Friday, May 04, 2007

Down on the Farm 4

I mentioned in yesterday's blog that a few years ago Deb discovered several scrapbooks that my Grandma Goldie had kept. 

Looking weird among the funeral notices and photos of couples celebrating their golden wedding anniversaries, were clippings from the Lamar, Missouri, newspaper describing the crime sprees of her nine-year-old half brother. This child was the offspring of Grandma's senile father (see yesterday's blog) and a "lazy, dirty" half-wit half his age (also see yesterday's blog). Although the boy was about my age, I only saw him a time or two during Grandma's infrequent stops at their home. Apparently, Grandpa Bob didn't want this bunch hanging around for not once did they visit the farm while I was there. Articles like the following from the Lamar newspaper, dated April 9, 1956, probably had something to do with it:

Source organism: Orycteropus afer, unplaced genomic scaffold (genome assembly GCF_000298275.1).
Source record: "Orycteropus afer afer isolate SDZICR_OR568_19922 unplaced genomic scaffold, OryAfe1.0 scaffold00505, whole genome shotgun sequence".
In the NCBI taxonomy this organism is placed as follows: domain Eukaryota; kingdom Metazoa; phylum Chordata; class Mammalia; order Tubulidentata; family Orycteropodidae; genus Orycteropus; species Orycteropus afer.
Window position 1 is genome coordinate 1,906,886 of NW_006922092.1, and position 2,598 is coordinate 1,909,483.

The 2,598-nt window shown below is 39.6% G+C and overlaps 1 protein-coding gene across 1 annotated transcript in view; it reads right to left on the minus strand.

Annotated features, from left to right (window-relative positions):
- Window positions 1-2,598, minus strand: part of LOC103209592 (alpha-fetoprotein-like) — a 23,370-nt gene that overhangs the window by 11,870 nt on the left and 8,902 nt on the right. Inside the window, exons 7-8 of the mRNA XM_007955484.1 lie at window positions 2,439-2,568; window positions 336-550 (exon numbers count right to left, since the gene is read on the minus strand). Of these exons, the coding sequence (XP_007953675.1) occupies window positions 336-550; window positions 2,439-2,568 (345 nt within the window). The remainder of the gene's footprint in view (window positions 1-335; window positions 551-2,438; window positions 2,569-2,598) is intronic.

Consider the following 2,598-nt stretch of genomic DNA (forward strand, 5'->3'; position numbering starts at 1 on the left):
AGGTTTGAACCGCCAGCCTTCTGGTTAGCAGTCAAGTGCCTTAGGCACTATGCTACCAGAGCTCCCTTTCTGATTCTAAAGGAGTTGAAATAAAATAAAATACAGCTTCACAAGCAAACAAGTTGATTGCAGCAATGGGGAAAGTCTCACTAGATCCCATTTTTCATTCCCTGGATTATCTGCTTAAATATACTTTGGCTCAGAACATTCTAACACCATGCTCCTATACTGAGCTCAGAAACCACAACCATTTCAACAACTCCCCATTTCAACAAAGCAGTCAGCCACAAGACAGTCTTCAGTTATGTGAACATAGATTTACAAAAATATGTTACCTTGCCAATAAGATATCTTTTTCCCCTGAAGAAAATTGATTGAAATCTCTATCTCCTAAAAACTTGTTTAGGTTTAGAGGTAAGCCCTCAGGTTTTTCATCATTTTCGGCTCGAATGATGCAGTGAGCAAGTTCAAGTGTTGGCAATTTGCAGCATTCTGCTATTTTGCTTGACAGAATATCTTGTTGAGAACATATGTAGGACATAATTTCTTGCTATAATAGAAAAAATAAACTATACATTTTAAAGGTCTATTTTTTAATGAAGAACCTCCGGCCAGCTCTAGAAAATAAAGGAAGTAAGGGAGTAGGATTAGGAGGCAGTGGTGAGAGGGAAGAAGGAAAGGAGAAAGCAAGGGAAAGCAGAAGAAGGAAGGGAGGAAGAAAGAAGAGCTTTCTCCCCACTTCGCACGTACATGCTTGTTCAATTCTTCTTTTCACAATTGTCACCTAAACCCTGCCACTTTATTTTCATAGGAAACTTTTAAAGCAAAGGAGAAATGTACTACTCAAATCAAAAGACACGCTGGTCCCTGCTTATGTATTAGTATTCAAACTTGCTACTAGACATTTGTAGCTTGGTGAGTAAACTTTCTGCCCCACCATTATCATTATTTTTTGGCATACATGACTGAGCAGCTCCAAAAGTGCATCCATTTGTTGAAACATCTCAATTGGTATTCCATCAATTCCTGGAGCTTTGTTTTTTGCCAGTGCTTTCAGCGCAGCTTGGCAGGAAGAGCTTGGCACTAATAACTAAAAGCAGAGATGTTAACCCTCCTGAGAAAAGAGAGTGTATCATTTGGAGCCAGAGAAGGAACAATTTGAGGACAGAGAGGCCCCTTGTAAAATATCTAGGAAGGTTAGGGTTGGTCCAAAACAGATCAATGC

A BLISTER OF A NINE YEAR OLD BOYCrimes Of Liberal Boy—Almost Unbelievable—As detailed In Court Monday—Arson, Thievery, Assault—And General Cussedness—A Poser For The Court

The facts in the case against Bobby Dean Miller, nine year old Liberal boy, seemed almost unbelievable, as they unfolded in the juvenile section of the circuit court, Monday forenoon. It seemed impossible that this nine year old boy, small for his age, could have so terrorized a community. But the facts were there to prove it. This boy is the son of Ernest Albert Miller, sixty nine year old age pensioner and his wife, Daisy, forty six. They came to Liberal two and a half years ago from Ava. Both parents were in court but exhibited a remarkable unconcern in regard to the crimes of their young son and to his possible fate.

It developed that both the boy and his mother were addicted to petty thefts in the stores at Liberal. The boy had thrown two switches on the Frisco railroad which might have caused a wreck. He had also thrown rocks through the windows of a passenger train.